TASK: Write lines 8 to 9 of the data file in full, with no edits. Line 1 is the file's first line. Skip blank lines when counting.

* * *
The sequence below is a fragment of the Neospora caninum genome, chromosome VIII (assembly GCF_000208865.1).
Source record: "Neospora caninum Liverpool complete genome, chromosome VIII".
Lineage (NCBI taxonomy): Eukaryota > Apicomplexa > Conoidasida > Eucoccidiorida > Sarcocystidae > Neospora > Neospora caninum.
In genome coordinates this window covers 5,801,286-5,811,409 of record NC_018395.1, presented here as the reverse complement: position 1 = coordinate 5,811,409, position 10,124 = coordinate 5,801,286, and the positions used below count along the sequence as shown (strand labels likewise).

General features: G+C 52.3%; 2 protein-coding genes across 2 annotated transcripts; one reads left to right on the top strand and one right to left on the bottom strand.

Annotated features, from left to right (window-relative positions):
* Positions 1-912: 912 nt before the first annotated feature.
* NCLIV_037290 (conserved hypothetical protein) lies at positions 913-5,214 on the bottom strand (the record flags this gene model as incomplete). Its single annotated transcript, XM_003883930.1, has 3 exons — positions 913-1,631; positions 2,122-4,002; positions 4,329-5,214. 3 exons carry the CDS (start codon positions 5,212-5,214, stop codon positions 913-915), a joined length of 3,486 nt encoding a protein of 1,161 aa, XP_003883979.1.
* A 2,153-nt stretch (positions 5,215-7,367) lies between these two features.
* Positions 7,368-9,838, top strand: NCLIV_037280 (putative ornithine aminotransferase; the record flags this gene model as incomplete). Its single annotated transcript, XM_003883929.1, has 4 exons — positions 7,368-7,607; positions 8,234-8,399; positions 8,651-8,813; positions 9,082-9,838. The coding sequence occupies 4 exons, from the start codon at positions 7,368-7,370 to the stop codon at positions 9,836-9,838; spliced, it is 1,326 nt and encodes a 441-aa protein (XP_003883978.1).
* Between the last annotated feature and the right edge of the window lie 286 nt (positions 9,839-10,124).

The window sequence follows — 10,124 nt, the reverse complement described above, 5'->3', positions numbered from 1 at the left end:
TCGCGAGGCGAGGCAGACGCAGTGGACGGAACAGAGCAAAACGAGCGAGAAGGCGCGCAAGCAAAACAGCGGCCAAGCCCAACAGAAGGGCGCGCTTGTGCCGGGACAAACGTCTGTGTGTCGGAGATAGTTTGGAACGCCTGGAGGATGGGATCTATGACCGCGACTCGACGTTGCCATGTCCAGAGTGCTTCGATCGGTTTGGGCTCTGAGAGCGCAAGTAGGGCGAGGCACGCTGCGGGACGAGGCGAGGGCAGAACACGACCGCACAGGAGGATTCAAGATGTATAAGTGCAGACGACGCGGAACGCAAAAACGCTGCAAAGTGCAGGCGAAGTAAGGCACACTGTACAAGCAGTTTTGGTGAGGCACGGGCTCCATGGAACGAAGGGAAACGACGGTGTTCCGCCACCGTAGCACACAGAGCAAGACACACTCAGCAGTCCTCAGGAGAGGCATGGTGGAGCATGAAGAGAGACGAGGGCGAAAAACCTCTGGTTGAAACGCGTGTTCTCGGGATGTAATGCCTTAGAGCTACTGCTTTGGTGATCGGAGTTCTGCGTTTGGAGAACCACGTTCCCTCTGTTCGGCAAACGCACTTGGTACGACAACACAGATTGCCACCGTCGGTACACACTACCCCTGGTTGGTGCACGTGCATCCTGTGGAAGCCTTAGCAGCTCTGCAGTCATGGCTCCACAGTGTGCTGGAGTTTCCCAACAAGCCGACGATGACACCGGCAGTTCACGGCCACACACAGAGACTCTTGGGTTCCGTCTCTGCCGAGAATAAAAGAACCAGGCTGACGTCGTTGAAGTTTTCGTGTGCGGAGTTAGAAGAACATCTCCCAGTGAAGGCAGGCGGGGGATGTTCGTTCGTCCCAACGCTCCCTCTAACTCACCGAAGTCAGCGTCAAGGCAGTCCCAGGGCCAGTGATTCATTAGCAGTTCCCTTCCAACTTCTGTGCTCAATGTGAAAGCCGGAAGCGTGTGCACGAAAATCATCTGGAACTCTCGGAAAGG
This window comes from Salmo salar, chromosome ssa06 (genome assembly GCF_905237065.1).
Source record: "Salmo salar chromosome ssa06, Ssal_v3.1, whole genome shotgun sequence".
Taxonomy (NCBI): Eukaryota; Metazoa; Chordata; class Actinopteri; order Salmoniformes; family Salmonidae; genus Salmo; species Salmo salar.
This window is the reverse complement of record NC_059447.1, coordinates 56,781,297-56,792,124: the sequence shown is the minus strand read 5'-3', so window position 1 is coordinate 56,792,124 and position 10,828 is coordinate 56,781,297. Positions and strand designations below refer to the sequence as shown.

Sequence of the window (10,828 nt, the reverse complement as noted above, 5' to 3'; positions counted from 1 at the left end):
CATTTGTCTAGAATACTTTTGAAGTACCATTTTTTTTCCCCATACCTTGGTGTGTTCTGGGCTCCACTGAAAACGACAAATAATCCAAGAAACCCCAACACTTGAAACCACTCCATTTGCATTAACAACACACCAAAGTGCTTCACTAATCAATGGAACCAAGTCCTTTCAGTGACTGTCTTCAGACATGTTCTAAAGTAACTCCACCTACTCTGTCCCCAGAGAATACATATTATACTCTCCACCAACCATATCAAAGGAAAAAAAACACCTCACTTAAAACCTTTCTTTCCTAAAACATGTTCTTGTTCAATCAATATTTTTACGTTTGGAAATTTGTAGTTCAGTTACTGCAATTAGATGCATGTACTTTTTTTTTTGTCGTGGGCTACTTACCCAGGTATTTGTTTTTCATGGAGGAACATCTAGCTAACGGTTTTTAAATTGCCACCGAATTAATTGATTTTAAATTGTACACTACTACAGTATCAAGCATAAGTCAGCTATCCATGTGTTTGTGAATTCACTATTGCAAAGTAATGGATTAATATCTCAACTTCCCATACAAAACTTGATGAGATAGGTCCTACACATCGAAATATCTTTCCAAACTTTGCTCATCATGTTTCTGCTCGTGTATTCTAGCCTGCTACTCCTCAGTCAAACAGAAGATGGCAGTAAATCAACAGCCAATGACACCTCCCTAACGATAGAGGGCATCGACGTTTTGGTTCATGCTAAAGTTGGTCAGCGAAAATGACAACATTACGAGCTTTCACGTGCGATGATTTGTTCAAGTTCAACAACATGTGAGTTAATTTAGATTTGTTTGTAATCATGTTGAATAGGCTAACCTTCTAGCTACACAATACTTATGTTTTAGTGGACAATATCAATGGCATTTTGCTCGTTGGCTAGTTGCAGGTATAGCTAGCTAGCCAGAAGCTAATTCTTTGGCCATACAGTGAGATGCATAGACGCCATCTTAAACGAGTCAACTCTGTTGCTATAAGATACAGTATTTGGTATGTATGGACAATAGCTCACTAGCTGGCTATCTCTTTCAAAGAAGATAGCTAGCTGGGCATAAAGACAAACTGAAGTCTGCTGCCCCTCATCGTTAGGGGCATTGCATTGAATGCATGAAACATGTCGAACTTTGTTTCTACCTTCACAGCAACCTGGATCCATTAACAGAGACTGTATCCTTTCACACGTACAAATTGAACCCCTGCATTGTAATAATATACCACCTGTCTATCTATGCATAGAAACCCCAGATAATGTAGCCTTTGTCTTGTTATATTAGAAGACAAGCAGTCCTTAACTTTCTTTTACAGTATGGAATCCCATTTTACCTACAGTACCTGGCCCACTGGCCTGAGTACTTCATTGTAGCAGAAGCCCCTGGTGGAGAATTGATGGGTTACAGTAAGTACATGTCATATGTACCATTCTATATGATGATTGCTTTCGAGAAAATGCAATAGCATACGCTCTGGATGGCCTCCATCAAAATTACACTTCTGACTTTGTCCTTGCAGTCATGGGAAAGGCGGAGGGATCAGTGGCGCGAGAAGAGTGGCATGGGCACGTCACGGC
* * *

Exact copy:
* NCLIV_037290 (conserved hypothetical protein) lies at positions 913-5,214 on the bottom strand (the record flags this gene model as incomplete). Its single annotated transcript, XM_003883930.1, has 3 exons — positions 913-1,631; positions 2,122-4,002; positions 4,329-5,214. 3 exons carry the CDS (start codon positions 5,212-5,214, stop codon positions 913-915), a joined length of 3,486 nt encoding a protein of 1,161 aa, XP_003883979.1.
* A 2,153-nt stretch (positions 5,215-7,367) lies between these two features.